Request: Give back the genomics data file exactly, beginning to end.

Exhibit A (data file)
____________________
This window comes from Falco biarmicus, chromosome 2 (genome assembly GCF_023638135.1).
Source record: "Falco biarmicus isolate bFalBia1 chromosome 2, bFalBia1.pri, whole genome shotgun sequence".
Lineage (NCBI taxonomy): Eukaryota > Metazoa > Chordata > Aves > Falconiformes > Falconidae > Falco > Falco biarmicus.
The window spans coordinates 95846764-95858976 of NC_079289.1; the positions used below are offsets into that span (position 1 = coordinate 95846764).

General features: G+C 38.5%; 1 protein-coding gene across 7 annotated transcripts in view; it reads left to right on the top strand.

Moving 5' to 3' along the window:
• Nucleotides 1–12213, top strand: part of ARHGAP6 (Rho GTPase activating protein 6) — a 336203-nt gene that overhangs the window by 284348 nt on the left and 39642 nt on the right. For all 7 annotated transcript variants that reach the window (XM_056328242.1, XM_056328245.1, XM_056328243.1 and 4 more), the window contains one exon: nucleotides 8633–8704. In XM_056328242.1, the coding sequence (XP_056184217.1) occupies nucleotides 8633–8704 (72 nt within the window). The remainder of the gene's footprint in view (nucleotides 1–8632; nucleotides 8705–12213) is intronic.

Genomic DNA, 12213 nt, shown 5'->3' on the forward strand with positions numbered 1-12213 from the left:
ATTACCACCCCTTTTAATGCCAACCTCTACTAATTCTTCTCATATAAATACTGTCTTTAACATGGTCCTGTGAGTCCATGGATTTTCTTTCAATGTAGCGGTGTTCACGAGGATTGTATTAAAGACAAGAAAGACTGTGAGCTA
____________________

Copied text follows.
This window comes from Falco biarmicus, chromosome 2 (genome assembly GCF_023638135.1).
Source record: "Falco biarmicus isolate bFalBia1 chromosome 2, bFalBia1.pri, whole genome shotgun sequence".
Lineage (NCBI taxonomy): Eukaryota > Metazoa > Chordata > Aves > Falconiformes > Falconidae > Falco > Falco biarmicus.
The window spans coordinates 95846764-95858976 of NC_079289.1; the positions used below are offsets into that span (position 1 = coordinate 95846764).

General features: G+C 38.5%; 1 protein-coding gene across 7 annotated transcripts in view; it reads left to right on the top strand.

Moving 5' to 3' along the window:
• Nucleotides 1–12213, top strand: part of ARHGAP6 (Rho GTPase activating protein 6) — a 336203-nt gene that overhangs the window by 284348 nt on the left and 39642 nt on the right. For all 7 annotated transcript variants that reach the window (XM_056328242.1, XM_056328245.1, XM_056328243.1 and 4 more), the window contains one exon: nucleotides 8633–8704. In XM_056328242.1, the coding sequence (XP_056184217.1) occupies nucleotides 8633–8704 (72 nt within the window). The remainder of the gene's footprint in view (nucleotides 1–8632; nucleotides 8705–12213) is intronic.

Genomic DNA, 12213 nt, shown 5'->3' on the forward strand with positions numbered 1-12213 from the left:
ATTACCACCCCTTTTAATGCCAACCTCTACTAATTCTTCTCATATAAATACTGTCTTTAACATGGTCCTGTGAGTCCATGGATTTTCTTTCAATGTAGCGGTGTTCACGAGGATTGTATTAAAGACAAGAAAGACTGTGAGCTA